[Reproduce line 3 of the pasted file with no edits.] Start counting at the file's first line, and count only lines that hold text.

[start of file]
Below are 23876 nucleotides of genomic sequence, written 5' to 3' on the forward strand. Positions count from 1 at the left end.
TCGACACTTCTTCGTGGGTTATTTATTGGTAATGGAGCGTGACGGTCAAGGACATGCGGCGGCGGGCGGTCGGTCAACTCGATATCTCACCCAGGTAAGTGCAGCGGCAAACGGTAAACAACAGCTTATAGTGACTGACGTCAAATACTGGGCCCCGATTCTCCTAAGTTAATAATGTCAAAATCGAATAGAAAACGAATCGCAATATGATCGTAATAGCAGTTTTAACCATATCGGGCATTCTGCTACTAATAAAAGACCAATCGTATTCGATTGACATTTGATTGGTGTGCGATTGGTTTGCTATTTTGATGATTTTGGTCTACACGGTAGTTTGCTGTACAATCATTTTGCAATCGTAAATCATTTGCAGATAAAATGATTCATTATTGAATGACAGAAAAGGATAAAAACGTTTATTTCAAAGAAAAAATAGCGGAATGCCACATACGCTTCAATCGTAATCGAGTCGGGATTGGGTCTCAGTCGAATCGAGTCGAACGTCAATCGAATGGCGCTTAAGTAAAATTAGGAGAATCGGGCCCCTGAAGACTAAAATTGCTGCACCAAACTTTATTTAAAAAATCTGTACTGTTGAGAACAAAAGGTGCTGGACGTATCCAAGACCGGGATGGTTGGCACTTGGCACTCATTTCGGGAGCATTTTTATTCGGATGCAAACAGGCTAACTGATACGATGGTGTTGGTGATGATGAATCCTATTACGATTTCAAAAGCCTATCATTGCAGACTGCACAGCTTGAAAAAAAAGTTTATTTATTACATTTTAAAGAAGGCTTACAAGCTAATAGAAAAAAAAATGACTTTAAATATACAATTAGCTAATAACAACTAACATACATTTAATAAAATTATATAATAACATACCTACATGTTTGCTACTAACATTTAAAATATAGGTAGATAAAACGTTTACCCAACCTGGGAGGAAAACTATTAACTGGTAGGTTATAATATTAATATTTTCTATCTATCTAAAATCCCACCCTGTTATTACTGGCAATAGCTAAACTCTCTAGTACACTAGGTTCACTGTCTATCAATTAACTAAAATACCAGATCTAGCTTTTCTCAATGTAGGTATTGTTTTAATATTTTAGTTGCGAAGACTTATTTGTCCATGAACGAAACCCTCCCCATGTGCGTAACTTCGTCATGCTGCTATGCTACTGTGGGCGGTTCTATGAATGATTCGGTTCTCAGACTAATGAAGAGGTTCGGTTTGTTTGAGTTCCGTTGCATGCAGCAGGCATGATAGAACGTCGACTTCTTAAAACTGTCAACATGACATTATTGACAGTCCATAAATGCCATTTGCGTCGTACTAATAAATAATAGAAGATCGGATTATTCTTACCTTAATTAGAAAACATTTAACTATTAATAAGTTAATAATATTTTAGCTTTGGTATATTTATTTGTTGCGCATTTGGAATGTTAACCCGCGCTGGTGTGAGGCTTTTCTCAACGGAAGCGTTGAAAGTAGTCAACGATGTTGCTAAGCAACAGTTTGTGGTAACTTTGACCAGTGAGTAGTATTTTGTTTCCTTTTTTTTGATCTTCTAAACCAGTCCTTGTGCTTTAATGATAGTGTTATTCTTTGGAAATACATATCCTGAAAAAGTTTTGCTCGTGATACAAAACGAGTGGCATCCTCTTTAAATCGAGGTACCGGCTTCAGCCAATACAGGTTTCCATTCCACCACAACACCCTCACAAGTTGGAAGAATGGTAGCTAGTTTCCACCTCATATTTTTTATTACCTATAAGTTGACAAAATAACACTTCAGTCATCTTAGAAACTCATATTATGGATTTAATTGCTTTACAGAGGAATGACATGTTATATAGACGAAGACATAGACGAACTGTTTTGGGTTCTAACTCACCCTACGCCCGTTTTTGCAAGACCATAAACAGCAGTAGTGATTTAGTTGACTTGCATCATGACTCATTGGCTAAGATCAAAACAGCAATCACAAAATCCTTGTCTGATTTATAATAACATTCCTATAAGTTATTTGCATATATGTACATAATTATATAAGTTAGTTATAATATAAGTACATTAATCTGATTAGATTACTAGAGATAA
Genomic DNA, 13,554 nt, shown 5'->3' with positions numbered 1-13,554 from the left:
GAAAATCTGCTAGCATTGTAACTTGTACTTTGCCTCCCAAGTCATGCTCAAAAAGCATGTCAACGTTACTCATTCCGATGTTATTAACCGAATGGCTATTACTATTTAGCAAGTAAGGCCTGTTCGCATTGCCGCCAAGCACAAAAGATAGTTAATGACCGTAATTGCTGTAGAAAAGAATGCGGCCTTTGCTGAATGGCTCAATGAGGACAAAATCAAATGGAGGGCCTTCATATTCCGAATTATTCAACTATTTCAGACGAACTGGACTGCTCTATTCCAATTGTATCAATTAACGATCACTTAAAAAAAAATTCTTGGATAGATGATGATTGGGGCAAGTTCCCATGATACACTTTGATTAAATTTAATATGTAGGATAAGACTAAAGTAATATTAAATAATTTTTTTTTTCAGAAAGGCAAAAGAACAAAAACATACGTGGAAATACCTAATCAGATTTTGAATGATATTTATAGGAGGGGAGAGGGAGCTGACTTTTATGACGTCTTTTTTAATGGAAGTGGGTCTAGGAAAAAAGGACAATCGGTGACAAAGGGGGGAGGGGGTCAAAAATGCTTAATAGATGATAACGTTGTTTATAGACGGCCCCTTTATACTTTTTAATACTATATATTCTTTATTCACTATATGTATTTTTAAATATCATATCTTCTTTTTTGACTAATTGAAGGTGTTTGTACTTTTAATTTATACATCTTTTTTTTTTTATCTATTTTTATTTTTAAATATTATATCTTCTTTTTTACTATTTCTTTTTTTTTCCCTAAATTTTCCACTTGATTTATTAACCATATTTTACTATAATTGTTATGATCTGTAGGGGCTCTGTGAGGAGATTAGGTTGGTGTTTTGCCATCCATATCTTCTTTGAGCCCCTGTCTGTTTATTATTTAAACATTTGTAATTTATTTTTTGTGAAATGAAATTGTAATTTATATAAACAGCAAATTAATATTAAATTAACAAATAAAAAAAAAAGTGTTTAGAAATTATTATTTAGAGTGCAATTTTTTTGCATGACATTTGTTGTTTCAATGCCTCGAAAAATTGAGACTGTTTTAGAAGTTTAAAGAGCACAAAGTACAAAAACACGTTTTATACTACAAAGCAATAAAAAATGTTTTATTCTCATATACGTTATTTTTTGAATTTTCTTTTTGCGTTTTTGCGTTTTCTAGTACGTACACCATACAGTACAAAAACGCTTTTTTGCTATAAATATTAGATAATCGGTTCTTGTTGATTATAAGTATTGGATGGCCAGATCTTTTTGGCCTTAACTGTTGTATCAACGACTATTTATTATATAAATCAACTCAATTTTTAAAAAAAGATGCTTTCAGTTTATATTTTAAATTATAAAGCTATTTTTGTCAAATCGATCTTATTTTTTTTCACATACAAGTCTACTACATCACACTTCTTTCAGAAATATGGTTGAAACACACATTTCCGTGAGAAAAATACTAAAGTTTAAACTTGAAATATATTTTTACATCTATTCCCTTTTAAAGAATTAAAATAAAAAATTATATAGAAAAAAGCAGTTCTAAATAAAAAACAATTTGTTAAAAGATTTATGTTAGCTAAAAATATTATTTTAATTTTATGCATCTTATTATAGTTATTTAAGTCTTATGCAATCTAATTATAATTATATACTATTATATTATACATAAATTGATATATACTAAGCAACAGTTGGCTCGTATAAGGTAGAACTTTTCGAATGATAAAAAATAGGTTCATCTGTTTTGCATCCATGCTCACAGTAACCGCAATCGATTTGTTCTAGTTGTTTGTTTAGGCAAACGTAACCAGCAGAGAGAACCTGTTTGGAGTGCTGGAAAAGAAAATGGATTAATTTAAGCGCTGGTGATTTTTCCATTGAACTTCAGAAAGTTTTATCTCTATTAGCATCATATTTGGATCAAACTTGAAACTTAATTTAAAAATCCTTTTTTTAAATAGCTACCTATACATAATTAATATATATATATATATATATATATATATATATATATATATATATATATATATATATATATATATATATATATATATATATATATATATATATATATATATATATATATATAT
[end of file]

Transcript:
Genomic DNA, 13,554 nt, shown 5'->3' with positions numbered 1-13,554 from the left: